This lecture begins by recounting a dream of having dinner with Gerald Doherty and Randall Stevenson one ‘white night’ in Helsinki, and the surreal intrusions of a measuring tape. Reflections on the richness of Doherty’s work (especially on ‘narrative desire’ and ‘the games narrators play’), and of Stevenson’s work (on modernist literature and time, with particular reference to Bergson). Discussion of the fabulous bargua snake in Blyton’s The River (Adventure Series). Play Bowie’s ‘Station to Station’. Lecturer reflects on his love of books, instilled in him by his father, and the importance for them both of the Croydon Bookshop, which was not in Croydon. Croydon lies equidistant between where the lecturer grew up and where Bowie and Blyton grew up. Exploration of Bowie’s neologistic use of ‘Croydon’ as a derogatory adjective (‘so fucking Croydon!’). Outro: Bowie’s ‘Quicksand’.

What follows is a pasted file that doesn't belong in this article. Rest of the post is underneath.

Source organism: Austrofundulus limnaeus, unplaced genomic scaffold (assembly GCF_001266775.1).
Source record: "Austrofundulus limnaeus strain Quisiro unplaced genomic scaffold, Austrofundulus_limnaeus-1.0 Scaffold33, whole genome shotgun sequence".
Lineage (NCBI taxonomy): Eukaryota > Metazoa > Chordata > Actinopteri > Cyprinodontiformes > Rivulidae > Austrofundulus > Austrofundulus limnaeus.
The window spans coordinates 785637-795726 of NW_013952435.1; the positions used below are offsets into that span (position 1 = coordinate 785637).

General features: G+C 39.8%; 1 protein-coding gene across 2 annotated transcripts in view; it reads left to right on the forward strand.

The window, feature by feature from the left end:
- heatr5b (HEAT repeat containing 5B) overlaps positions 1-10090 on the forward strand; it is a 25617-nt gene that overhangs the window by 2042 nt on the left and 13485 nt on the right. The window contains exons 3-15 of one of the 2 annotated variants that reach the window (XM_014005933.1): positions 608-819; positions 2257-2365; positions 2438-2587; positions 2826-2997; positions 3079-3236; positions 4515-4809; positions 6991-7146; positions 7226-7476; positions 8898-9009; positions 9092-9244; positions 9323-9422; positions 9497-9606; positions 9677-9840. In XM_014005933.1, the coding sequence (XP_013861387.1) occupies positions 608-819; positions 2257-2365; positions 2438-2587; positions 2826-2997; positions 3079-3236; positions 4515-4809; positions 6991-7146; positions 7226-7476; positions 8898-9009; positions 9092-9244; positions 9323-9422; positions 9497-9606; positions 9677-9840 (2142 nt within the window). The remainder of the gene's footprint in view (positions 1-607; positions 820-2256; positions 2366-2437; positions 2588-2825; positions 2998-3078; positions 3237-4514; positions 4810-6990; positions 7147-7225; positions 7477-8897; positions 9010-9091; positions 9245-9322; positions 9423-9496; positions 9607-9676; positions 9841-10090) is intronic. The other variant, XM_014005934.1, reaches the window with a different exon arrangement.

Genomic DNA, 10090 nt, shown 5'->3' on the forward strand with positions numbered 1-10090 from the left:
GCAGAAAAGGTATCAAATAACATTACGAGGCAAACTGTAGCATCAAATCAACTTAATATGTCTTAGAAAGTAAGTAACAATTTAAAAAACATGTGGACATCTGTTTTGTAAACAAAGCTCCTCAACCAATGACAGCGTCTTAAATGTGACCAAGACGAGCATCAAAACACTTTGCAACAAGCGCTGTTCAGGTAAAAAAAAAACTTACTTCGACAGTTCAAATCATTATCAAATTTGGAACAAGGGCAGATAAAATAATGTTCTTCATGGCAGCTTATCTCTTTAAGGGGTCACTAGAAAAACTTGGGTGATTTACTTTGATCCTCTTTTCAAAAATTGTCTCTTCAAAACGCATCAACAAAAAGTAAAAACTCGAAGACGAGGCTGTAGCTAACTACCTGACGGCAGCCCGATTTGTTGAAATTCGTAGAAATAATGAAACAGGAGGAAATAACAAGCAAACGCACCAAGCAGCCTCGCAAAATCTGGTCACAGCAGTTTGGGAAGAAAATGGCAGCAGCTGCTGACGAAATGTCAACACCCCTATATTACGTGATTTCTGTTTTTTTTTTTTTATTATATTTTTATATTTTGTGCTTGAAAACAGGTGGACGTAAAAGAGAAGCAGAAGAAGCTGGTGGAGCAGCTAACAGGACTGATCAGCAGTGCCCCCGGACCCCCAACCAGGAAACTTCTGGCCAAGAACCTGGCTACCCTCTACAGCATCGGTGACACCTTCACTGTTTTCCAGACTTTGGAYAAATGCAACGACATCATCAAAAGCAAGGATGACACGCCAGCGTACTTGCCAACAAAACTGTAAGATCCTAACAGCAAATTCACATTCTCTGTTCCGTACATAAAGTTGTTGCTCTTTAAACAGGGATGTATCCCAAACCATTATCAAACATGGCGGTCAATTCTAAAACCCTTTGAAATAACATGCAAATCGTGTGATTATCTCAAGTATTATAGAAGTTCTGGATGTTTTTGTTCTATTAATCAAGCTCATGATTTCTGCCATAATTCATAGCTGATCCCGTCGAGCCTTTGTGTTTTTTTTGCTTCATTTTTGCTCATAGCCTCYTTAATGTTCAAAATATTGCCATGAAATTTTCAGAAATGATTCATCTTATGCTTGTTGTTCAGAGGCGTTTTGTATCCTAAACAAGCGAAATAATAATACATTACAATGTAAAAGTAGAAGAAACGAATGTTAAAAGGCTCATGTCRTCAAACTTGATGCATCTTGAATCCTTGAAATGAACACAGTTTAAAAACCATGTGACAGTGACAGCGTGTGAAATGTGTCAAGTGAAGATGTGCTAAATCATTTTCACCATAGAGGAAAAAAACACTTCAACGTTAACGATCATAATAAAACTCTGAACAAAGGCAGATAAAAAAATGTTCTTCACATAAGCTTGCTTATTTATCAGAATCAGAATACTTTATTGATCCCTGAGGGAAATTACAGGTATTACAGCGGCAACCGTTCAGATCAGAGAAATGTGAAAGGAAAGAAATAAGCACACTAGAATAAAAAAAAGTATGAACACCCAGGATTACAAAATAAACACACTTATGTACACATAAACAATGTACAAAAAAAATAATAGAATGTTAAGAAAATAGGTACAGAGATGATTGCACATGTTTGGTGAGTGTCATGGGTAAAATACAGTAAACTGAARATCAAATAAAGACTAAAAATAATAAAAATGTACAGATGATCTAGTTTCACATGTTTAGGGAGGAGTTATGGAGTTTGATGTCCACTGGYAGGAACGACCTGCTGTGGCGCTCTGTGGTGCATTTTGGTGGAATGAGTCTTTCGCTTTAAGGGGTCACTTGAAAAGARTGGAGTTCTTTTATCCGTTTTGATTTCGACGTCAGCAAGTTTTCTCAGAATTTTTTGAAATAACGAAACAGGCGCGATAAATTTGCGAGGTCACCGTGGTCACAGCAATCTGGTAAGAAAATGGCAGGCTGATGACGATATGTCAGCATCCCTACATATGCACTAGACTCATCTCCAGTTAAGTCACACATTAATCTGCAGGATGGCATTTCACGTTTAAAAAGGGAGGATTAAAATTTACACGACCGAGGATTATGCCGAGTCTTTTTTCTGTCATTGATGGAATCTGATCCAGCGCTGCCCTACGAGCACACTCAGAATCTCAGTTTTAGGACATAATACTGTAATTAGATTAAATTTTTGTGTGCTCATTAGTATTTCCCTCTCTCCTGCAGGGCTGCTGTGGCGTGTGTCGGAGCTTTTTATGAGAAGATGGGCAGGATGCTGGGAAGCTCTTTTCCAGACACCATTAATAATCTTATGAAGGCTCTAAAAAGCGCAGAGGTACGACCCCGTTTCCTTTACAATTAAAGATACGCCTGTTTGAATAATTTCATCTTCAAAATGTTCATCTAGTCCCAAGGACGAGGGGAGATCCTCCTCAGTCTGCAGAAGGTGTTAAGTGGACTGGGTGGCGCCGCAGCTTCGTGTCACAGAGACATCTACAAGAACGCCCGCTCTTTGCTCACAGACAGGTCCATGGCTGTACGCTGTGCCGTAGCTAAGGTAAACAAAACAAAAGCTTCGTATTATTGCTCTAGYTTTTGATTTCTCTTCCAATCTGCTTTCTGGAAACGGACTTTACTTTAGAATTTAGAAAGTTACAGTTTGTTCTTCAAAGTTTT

This is a book about David Bowie as a songwriter, singer and thinker. It is also a study of Enid Blyton and her enduring power as a storyteller. Through the incongruous pairing of Bowie and Blyton, Royle confronts a series of critical questions: What is the point of universities? Why do music, art and literature matter? Where does listening (to stories or to music) get us? How are we to negotiate the ongoing effects of the COVID-19 pandemic, climate crisis and the ‘end times’? This is a sombre and reflective book based on the author’s forty-plus years of university teaching and research, but it also contains a good deal of comedy and laughter. As the critic Peter Boxall explains in the Afterword, Royle’s book ‘does not sit comfortably in any existing genre or form’. It combines passages about everyday life during the COVID-19 pandemic with a series of lectures that include hearing and discussing Bowie songs, exploring the appeal of Blyton’s storytelling (especially the Famous Five books), talking about dreams and second-hand bookshops, revealing Blyton’s previously unrecorded love affair with the author’s grandmother, and reflecting on some previously unpublished photos of Bowie (also reproduced in the book). Alongside Blyton, there’s talk of other writers – from Aristophanes, Shakespeare and Keats to Spike Milligan, Ray Bradbury and Claire-Louise Bennett. Alongside Bowie, there’s discussion of a range of music – from Bach, Beethoven and Chopin to Pink Floyd, the Beatles and Charles Mingus.